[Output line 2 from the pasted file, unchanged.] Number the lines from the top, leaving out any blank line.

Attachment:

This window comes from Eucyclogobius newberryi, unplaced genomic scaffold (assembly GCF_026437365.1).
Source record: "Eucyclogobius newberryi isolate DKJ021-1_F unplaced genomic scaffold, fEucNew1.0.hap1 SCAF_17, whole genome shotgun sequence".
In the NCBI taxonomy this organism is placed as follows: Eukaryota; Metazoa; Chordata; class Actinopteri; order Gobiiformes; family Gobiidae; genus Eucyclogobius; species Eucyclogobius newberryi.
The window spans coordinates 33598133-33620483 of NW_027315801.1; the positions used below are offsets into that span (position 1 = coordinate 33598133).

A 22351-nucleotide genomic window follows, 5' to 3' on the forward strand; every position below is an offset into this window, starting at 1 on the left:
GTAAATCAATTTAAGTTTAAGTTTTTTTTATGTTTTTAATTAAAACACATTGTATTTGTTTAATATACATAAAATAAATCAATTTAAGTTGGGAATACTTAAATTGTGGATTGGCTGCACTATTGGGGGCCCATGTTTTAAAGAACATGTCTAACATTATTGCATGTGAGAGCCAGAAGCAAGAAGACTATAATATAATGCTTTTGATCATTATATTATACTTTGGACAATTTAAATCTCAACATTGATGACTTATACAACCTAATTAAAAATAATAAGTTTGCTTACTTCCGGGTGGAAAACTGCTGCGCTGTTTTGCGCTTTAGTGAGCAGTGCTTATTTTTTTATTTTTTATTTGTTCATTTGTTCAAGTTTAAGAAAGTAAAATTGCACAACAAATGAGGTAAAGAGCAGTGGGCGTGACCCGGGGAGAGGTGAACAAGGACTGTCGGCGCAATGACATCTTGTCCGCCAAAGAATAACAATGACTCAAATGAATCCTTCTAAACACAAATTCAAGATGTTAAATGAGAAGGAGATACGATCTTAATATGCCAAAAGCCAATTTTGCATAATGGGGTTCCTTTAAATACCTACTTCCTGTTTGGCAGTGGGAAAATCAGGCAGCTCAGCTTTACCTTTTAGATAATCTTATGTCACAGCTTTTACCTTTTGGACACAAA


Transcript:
Source record: "Eucyclogobius newberryi isolate DKJ021-1_F unplaced genomic scaffold, fEucNew1.0.hap1 SCAF_17, whole genome shotgun sequence".